Another four days later, Houari Boumediene himself landed at Benghazi to see Deeb at the airport waiting for the Sudanese delegation. During his meeting with Gaddafi and some members of the Revolutionary Command Council, he explicitly asked them to be cautious in dealing with Egypt’s man, Deeb, and to scrutinize every advice that comes from him. His words influenced some of the council officers for some time.
As a result, the relationship with Deeb began to see some tension. The latter informed Abdel Nasser of the matter, who in turn asked him to personally inform Colonel Gaddafi of his desire to leave the country immediately with his team. But following days of discussions, the council members came to Deeb apologizing, and brought with them a long new list of needs requested from Egypt. Thus, Boumediene’s advice only lasted a few days, before things got back to normal.
The winner of this Arab nationalist race over Libya was decided. While the nationalists were exploring Libya in search of some footing, Abdel Nasser had already begun to send full crews, some of them in a leadership capacity, to contribute to redrawing and establishing the needed institutions to protect the Libyan revolution.
Internally, the revolution council met little opposition. As soon as Abdel Nasser’s portraits were raised, everyone accepted the change. The people loved the Arab leader, and did not have time to go into details.
The coup officers, too, behaved with distinctive intelligence, and announced the appointment of the well-reputed colonel, Abdullatif Boushayreb, as Army Chief of Staff. This helped to give a sober national image to the event, as the reputation of the man conveyed a kind of reassurance. In the meantime, a massive security campaign was launched.
The new regime easily took control over the country. Over the days, political and administrative affairs were run by a small group of officers of the Revolutionary Command Council.
This basic chapter in building the Libyan state saw Abdel Nasser take the lead. For a considerable period of years, Libya will represent a miniature example of Egypt, in almost everything, including the flag and the national anthem.
Abdel Nasser’s first concern remained that no new Boumediene would come out in Libya and undermine any arrangements made between the two countries. Pressured by this obsession, he took great care of Gaddafi’s personal security, and made important suggestions in this regard.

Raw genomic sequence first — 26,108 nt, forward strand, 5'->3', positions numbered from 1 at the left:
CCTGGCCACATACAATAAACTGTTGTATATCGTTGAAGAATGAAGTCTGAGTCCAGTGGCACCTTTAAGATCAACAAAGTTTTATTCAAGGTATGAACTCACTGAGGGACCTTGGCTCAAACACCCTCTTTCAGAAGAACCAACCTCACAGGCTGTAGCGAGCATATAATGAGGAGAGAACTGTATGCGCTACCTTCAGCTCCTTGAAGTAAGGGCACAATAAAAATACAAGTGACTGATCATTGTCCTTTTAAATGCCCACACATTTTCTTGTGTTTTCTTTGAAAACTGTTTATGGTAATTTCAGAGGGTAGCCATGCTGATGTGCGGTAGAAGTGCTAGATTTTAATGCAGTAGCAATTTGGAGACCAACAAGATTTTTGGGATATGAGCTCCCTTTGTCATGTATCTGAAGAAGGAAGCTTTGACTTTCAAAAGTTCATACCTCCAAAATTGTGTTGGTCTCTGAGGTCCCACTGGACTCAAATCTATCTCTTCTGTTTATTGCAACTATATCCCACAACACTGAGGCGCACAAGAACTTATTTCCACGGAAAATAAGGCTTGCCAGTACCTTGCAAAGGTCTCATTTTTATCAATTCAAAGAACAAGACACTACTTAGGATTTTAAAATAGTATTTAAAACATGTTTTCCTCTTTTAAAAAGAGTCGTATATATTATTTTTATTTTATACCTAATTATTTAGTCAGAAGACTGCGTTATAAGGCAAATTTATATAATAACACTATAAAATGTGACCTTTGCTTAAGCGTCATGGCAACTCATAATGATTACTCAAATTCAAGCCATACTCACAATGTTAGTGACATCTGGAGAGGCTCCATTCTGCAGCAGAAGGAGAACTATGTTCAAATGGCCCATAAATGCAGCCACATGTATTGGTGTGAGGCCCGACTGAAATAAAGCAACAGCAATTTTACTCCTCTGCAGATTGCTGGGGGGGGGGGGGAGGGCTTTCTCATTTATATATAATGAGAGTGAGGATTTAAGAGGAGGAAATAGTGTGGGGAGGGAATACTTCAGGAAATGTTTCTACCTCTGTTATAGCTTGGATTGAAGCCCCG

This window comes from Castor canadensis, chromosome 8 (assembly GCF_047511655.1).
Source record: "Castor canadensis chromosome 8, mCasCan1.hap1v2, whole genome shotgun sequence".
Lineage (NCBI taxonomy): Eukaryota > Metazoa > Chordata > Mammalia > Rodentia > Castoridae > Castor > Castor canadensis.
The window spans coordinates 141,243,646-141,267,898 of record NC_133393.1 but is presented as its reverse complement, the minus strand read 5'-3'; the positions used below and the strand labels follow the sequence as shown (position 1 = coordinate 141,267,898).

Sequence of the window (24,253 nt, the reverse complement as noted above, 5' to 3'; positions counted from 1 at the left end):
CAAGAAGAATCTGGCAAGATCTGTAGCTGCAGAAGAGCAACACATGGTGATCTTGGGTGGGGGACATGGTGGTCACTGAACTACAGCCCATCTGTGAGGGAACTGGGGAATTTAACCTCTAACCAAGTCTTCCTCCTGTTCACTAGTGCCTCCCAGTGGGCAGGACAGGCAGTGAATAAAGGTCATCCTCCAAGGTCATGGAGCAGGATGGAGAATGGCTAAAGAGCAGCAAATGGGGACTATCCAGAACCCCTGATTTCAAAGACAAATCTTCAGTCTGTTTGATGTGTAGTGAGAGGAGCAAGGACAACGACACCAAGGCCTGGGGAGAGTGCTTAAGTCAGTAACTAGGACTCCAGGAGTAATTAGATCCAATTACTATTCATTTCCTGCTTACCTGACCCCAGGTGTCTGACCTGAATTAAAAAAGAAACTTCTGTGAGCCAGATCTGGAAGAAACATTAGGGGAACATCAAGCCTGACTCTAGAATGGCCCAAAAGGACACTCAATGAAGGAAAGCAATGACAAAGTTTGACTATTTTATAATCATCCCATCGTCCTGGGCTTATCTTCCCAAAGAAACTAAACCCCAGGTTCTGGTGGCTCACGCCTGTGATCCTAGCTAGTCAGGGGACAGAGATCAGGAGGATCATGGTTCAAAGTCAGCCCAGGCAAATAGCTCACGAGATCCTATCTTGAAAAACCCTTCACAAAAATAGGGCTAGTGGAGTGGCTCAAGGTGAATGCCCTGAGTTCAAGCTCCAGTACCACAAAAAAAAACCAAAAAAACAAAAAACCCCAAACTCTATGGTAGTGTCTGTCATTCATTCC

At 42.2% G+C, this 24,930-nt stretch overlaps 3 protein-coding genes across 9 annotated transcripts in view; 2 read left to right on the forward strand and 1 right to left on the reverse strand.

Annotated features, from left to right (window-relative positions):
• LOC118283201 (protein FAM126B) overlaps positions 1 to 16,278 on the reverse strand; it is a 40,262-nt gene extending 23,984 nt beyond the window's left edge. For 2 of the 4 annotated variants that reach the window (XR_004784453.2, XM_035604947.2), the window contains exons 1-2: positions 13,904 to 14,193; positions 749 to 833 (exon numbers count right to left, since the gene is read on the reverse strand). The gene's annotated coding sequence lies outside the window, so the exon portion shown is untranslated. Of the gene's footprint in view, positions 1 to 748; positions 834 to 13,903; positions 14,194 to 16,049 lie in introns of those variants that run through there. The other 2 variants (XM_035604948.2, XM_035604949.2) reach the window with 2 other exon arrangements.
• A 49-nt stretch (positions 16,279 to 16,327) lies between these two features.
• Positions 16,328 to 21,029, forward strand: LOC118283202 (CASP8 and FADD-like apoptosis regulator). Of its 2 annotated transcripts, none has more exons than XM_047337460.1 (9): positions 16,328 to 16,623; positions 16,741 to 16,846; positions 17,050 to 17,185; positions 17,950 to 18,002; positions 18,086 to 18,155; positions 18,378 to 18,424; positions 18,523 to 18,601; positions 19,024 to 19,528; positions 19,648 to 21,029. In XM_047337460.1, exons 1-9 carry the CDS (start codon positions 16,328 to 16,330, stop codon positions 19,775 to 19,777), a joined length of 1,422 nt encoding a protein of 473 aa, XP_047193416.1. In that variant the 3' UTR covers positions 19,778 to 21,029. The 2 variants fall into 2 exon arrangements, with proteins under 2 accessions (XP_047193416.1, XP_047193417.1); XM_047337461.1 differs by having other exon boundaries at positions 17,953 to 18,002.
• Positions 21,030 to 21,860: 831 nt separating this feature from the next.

When he felt that the time had come to protect his investments in Libya, he sent Muhammad Hassanein Heikal again, carrying a specific vision of the form of the relationship between the two countries.
Although the Egyptian plan was closer to security and political tutelage than to anything else, Abdel Nasser was worried because he threw all his weight to the side of the Libyan revolution, and was not in a position to bet on his reputation.
In that atmosphere, Heikal arrived in Libya, carrying with him a message from the leader. Deeb, in turn, conveyed it directly to Gaddafi, in line with the instructions.
The letter, personally addressed to the colonel, began with a preamble explaining the reasons and benefits of the proposal, which aims to provide assistance in order to protect the young revolution. For this purpose, Abdel Nasser emphasized “prior planning that assesses all possibilities” to deal with dangers coming from outside and from within.
The planning, as the letter says, requires a coordination process at the highest level. The Egyptian leader proposed forming a joint committee to research, study and present proposals, and expressed his desire to hear the colonel’s opinion.
Gaddafi immediately expressed his consent. No sooner had Heikal arrived in Cairo to inform his superior of that approval, than the colonel was on his way to Benghazi to meet with Deeb and ask him for a report about an “assessment of the situation”, the possibilities of a counter-revolution, and the needed measures to confront any enemies. Less than a week later, the report was in the colonel’s hands for execution. Deeb was in fact the shadow man who weaved all the threads.